When Kimberly Bryant chose the name of her technology education nonprofit--Black Girls Code--she wanted to make a statement.

"It is about empowering Black women," she says, adding that she decided against names like "Black Girls Can Code" in favor of a more declarative version: "No--they code. It's really affirmative in what we were saying."

The name didn't always go over well with investors. "We got a lot of pushback," says Bryant, who founded the Oakland, California-based organization in 2011. Some asked why she was focused on Black girls, or indicated that they'd only consider investing if she changed the name. But Bryant held firm. "We had to walk away from a lot of potential opportunities to hold true to that mission, and it's paid off in the end," she told Beatrice Dixon, co-founder and CEO of The Honey Pot Company, at an Inc. Your Next Move streaming event on Tuesday.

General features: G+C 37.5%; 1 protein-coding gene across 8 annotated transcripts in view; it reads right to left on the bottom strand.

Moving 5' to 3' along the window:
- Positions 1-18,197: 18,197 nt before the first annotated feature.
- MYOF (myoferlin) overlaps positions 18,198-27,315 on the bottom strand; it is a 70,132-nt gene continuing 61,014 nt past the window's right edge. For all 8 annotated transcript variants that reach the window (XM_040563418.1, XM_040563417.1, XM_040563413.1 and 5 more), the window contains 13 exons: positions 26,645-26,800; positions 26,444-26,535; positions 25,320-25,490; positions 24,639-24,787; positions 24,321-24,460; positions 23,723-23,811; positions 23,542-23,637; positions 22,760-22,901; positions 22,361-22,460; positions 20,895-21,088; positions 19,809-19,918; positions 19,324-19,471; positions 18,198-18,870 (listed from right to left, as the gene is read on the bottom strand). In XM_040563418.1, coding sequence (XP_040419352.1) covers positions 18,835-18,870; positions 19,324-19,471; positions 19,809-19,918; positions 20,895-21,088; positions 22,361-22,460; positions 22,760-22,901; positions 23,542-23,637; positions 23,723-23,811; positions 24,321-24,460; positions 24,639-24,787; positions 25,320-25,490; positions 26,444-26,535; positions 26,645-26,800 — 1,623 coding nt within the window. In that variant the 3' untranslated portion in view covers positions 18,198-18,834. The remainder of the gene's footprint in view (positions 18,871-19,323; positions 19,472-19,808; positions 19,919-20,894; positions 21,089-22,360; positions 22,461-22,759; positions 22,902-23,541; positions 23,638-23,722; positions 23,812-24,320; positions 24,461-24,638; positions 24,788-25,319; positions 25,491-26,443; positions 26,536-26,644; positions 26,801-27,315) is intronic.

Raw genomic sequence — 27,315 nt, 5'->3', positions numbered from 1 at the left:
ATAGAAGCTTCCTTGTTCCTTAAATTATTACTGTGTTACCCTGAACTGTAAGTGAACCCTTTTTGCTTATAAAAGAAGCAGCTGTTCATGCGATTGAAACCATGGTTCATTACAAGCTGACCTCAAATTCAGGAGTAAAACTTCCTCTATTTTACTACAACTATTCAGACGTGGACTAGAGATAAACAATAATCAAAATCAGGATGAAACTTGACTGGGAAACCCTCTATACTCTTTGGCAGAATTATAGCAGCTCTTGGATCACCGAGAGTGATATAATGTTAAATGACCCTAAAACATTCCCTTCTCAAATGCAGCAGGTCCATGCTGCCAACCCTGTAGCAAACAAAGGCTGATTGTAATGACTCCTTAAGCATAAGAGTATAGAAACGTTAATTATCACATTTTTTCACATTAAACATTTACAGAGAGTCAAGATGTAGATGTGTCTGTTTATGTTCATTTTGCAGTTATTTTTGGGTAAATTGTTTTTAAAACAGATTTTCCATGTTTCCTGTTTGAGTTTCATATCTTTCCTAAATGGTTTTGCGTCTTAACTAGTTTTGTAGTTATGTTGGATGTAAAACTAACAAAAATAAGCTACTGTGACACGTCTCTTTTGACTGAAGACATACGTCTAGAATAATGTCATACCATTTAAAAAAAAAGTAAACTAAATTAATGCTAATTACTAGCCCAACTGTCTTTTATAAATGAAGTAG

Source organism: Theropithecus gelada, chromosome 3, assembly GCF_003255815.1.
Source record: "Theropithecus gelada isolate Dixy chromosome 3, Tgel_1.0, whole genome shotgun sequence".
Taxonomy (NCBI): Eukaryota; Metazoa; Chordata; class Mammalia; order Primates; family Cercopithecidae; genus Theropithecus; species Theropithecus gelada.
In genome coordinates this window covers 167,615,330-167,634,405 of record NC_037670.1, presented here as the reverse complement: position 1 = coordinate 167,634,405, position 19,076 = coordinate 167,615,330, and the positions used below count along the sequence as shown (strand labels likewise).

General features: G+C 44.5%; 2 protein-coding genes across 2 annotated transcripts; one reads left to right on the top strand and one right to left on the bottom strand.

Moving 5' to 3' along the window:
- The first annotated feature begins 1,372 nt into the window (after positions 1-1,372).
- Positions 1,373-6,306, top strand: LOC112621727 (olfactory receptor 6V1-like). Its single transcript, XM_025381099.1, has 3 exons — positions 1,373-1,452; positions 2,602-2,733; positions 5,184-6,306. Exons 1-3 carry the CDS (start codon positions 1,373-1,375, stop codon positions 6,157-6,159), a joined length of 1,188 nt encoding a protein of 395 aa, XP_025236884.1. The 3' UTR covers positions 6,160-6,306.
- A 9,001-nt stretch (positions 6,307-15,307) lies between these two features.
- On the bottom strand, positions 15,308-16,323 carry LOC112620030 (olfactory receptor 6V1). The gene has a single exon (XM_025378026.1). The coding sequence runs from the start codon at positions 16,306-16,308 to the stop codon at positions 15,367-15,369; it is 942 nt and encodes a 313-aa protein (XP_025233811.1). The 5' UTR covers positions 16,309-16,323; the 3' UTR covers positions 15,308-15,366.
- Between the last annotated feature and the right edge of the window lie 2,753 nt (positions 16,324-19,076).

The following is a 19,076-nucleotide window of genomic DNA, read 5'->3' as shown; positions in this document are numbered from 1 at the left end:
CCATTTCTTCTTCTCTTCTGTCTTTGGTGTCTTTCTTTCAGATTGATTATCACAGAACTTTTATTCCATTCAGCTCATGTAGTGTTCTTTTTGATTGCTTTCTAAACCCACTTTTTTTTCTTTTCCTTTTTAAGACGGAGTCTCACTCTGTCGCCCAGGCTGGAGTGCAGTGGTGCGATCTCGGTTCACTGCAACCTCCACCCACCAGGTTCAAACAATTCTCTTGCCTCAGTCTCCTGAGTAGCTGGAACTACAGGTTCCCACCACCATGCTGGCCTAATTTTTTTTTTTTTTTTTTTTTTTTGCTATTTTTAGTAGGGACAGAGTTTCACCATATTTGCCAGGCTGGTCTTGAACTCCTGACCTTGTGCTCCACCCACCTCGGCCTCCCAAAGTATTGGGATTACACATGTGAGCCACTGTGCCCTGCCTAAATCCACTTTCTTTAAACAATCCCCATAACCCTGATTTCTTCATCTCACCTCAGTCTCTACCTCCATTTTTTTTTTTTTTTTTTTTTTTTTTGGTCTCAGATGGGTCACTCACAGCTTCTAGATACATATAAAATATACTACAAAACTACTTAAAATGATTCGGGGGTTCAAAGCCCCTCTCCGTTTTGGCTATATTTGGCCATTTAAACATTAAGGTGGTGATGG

Watch the clips below for more of Bryant's entrepreneurial story and her advice for other founders on leading a business and improving diversity in the tech industry.

On bootstrapping her organization for the first year:

On the importance of staying true to your company's mission:

On the unexpected benefits of pivoting to virtual events:

On how companies can support diversity and inclusion in the long term: